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    Good Hygiene and Social Distancing Best Defense Against COVID-19

    hand washing covid-19
    • Published
    • 28 February 2020
    • Category
    • General

    By Peter Greaney, M.D.

    Since I wrote my previous blog post about an unknown reservoir in connection with the spread of coronavirus (COVID-19), new developments in the intervening period have helped shed light on the situation.

    Fecal transmission, as with SARS through hand-mouth contamination, apparently played a significant role in the recent cruise ship epidemic that required passenger quarantines. Apart from this, there is evidence that person-to-person transmission requires close or intimate contact with an infected person’s body fluids such as droplets from coughing or sneezing, or by touching surfaces that an infected person has coughed or sneezed on.

    Close contact is defined as either face-to-face contact or spending more than 15 minutes within about six feet of an infected person.

    Good hygiene (e.g., frequent hand washing, covering coughs and sneezes and throwing tissues away) is our BEST line of defense. The risk of transmission through casual contact is low. SOCIAL DISTANCING works.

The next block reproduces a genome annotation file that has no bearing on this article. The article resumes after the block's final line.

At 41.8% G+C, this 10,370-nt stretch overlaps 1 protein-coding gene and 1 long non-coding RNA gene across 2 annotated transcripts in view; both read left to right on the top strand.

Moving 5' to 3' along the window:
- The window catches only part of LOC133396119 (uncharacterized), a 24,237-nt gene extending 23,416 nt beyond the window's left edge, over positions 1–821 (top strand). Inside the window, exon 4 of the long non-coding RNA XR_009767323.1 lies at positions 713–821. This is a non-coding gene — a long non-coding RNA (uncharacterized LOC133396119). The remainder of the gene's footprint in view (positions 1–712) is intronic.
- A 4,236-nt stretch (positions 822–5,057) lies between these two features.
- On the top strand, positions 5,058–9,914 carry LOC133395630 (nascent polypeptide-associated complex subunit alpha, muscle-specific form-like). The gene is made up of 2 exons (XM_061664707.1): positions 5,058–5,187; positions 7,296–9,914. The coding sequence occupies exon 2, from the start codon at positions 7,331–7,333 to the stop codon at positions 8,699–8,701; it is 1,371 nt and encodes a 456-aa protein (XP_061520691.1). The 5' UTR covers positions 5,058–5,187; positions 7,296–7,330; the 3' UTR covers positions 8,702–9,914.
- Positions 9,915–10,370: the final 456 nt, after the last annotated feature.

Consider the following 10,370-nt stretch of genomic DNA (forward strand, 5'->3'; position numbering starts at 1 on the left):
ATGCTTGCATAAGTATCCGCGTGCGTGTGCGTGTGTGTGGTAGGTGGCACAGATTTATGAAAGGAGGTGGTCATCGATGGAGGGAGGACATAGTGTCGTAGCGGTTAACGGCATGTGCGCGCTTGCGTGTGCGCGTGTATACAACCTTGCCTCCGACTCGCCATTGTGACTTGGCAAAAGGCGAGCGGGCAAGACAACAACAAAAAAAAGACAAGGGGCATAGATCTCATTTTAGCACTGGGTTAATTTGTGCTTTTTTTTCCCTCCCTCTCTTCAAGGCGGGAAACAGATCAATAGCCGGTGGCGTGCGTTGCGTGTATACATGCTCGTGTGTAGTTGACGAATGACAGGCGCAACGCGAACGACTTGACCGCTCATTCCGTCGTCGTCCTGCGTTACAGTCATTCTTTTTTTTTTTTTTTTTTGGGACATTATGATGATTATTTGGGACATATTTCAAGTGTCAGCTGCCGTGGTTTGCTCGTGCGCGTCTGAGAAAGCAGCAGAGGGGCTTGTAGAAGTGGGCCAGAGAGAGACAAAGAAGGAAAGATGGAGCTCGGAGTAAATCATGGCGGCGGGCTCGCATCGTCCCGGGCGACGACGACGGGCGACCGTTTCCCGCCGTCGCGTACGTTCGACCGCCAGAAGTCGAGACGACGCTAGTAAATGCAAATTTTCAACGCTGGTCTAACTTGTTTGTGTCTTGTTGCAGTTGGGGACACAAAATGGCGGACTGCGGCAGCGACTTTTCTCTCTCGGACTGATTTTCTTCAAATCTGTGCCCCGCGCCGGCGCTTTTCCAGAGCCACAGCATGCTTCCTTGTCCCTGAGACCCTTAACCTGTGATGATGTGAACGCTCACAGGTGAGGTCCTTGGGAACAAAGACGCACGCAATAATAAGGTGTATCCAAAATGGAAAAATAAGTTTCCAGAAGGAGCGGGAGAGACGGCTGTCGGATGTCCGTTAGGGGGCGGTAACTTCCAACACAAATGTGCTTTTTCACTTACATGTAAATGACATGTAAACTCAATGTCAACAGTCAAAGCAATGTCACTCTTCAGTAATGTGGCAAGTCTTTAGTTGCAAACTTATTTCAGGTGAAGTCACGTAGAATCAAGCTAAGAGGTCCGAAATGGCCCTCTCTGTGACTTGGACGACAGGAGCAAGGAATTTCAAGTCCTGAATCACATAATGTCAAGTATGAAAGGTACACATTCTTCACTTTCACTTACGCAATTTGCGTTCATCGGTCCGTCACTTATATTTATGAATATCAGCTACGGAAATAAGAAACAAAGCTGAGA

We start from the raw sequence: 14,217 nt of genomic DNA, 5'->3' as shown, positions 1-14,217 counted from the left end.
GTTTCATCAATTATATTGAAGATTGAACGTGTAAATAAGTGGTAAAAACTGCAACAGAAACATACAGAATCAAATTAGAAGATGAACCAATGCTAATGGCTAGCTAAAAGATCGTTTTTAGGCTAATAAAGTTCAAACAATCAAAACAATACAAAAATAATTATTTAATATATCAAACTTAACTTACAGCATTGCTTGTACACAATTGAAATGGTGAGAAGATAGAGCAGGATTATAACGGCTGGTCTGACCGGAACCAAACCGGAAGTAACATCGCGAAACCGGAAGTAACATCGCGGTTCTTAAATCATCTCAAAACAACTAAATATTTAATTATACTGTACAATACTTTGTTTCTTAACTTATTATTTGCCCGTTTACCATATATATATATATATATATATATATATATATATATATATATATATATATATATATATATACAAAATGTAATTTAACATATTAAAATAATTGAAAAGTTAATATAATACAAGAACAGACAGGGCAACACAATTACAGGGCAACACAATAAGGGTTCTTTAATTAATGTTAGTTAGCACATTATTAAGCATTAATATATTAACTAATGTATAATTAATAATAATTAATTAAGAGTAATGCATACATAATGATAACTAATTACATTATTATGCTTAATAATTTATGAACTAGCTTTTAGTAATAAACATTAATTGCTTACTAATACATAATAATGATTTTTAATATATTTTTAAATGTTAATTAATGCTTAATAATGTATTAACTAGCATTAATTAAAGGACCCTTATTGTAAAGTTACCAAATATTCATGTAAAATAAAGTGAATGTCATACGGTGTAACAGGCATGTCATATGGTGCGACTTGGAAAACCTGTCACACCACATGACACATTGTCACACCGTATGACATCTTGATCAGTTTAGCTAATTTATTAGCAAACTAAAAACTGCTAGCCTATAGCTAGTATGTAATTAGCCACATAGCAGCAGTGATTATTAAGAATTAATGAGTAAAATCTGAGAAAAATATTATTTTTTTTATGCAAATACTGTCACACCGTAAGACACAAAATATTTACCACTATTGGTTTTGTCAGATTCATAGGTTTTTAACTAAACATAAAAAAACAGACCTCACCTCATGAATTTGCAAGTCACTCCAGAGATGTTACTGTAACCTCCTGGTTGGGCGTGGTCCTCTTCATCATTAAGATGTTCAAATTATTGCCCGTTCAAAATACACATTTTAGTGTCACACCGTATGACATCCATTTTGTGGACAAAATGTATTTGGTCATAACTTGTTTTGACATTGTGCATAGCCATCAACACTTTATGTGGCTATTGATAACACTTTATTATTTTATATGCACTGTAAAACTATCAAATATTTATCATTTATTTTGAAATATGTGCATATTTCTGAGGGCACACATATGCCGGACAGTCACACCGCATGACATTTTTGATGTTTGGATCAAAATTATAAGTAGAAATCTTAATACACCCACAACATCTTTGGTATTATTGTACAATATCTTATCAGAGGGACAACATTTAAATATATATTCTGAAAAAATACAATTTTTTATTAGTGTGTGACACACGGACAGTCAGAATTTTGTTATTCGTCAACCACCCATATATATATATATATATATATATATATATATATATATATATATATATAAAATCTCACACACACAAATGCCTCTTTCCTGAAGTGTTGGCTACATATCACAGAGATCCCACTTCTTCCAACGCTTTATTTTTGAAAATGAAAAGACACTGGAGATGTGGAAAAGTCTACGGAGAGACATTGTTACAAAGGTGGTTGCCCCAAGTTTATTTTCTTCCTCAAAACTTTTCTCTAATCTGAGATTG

There are still a lot of unknowns as to why COVID-19 spread so easily in Wuhan, China, and why the death rate there is apparently higher than it is in the rest of world. The answer may depend on environmental or genetic factors. For example, air pollution in Wuhan might play a role in allowing viral particles to remain suspended for longer periods, or there could be genetic factors that increase susceptibility and death rates in Asian populations.

    Some scientists have suggested that cells lining the surface of the respiratory tract and lungs of Asians contain higher concentrations of prostaglandins and two distinct isoenzymes (COX 1 and COX 2). These mediators are involved in various physiological pathways. Higher concentrations in some people may allow greater opportunity for corona viruses, in general, and COVID-19 specifically to bind and penetrate the cell, in turn increasing infection and death rates.

    Is there a role for COX inhibitors like Ibuprofen in prevention? Only time will tell.

    Dr. Greaney is Executive Chairman and Chief Medical Officer at WorkCare.

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